WASHINGTON (Reuters) - People with Down’s syndrome suffer cancer less than most other people and a study in mice published on Wednesday gives one possible explanation — they produce higher levels of a certain protein.
The protein may keep tumors from growing, and this finding may help in the development of new cancer drugs, the team at Johns Hopkins University in Baltimore reported.
Dr. Roger Reeves of Johns Hopkins and colleagues found a gene called Ets2 protected mice from colon cancer. Writing in the journal Nature, Reeves and colleagues said they used mice bred to develop colon cancer at extreme rates, and genetically engineered them to produce extra amounts of Ets2.
They said the more Ets2 the mice had, the less likely they were to develop colon cancer.
The secret lies in having an extra copy of chromosome 21. People with Down’s syndrome, also known as Down syndrome, have three copies of the chromosome instead of the usual two.
That gives them extra copies of all the genes on chromosome 21 and of the proteins that these genes produce.
The effects are well known — people with Down’s suffer from mental retardation, have distinct facial and other physical characteristics and a higher risk of some diseases.
But not cancer, said Dr. Judah Folkman, a cancer expert at Children’s Hospital and Harvard Medical School in Boston. Ets2, which is found on chromosome 21, may help explain why.
“They are protected against cancer and also atherosclerosis and diabetic retinopathy,” Folkman, who was not associated with the research, said in a telephone interview.
Diabetic retinopathy can cause blindness in people with diabetes and, like atherosclerosis, is associated with blood vessel function.
Folkman discovered a protein called endostatin that kick-started a field of cancer drugs called angiogenesis inhibitors. They starve a tumor by stopping it from creating blood vessels to nourish itself.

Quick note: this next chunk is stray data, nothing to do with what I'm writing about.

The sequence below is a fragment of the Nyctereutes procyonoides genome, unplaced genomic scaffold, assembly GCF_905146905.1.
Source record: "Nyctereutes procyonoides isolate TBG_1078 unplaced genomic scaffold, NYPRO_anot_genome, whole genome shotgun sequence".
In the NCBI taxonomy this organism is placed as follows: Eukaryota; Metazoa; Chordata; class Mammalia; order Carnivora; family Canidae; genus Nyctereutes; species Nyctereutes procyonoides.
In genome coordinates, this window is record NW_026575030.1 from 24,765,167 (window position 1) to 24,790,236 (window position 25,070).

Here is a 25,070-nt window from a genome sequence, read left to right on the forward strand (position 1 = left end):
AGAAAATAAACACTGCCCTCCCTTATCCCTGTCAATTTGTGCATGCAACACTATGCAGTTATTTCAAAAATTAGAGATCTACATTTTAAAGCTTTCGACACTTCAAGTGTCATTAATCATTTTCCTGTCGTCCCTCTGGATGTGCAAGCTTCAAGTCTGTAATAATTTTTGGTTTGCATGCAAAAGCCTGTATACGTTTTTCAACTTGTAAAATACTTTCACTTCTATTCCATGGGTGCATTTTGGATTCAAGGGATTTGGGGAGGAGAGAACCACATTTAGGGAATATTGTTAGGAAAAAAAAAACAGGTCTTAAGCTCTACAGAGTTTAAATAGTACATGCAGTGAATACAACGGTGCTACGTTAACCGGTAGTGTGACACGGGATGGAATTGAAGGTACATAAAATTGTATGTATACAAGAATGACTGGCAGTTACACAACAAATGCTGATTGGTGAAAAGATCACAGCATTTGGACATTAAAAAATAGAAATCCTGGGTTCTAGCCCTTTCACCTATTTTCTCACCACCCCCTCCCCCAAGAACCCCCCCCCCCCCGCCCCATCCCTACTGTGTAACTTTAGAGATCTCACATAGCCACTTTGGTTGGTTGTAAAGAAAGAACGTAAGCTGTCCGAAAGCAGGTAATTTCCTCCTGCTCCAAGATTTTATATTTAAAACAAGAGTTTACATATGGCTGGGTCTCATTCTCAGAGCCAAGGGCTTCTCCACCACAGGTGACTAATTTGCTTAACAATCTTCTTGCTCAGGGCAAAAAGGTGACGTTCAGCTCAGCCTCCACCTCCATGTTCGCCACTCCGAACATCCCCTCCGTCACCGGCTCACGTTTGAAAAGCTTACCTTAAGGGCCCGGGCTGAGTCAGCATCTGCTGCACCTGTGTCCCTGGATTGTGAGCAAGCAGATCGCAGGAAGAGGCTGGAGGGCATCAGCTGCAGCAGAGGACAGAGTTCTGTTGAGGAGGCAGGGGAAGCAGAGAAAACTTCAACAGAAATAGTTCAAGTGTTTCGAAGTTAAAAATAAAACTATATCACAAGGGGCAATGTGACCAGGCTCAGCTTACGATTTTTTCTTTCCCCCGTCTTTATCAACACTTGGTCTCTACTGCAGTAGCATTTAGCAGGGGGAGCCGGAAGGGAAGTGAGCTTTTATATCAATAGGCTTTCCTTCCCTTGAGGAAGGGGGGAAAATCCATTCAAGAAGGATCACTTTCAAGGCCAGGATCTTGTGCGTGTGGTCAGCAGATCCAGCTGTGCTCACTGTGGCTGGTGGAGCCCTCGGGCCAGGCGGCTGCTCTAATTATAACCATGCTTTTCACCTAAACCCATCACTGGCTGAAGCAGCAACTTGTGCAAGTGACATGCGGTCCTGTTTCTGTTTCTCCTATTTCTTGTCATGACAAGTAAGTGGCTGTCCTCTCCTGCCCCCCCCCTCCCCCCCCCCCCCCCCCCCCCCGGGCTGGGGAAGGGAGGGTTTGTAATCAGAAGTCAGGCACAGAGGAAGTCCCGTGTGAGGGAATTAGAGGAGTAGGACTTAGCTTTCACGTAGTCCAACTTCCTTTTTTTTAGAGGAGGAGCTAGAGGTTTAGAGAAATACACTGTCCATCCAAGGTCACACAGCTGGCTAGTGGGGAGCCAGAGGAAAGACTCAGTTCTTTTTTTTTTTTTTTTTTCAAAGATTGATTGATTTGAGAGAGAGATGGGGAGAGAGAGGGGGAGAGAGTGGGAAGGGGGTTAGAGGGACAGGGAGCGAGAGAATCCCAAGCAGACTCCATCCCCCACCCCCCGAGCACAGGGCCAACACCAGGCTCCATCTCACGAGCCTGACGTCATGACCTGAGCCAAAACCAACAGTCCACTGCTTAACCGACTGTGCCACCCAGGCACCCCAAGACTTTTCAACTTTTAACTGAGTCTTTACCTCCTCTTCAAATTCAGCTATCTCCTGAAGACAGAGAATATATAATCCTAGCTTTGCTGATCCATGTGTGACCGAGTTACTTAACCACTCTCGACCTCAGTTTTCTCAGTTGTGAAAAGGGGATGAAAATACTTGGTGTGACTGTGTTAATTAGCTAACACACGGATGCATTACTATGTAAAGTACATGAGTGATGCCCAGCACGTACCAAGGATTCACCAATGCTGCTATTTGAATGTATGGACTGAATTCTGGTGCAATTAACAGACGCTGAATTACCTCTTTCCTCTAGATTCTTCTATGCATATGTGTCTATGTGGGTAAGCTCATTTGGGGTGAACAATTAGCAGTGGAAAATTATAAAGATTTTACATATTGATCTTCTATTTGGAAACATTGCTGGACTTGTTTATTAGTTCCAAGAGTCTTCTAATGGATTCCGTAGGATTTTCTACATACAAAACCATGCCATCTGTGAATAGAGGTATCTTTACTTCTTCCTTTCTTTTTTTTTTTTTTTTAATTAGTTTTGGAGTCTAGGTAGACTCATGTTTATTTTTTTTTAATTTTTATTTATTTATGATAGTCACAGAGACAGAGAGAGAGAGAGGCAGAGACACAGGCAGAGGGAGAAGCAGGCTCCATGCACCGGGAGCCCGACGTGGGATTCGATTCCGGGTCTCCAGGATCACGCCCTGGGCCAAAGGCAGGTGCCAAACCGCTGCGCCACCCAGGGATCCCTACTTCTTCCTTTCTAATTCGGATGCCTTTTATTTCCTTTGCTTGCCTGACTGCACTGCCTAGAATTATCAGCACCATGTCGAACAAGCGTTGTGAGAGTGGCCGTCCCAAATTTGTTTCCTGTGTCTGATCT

The basic biological mechanism, which affects blood vessel function and growth, may also underlie other so-called vascular diseases such as atherosclerosis, Folkman said.
Folkman and other researchers believe people with Down’s produce extra endostatin naturally, but also that other genes play an important role. Ets2 appears to be one of them.
“It is turning out to be very important because it gives a strong clinical clue that suggests some humans may be protected against cancer,” Folkman said.
“Down syndrome is always considered a tragedy for families. But on the other hand, they bring this huge clinical clue,” Folkman said. The genes that protect against cancer appear to be separate from the genes known to cause mental retardation, he added.
“In medical school in 1953 we were taught — ‘oh, by the way, Down syndrome individuals are protected against cancer’. Everybody asked why and they said, ‘We think it is because they don’t live long enough (to develop it),’” Folkman said.
But now Down’s patients live into their 70s and they still develop cancer at a lower rate, he said.
Dr. David Threadgill of the University of North Carolina agreed that Ets2 might be used as the basis of a drug, but said far more research is needed because the protein also appears to help cancer spread, or metastasize, when it does develop.
“So therapeutic use of potential drugs with Ets2-like activity to reduce tumor incidence may have limited value, because a side effect of such drugs could be increased efficiency of metastasis,” Threadgill wrote in a commentary. (Editing by Alan Elsner)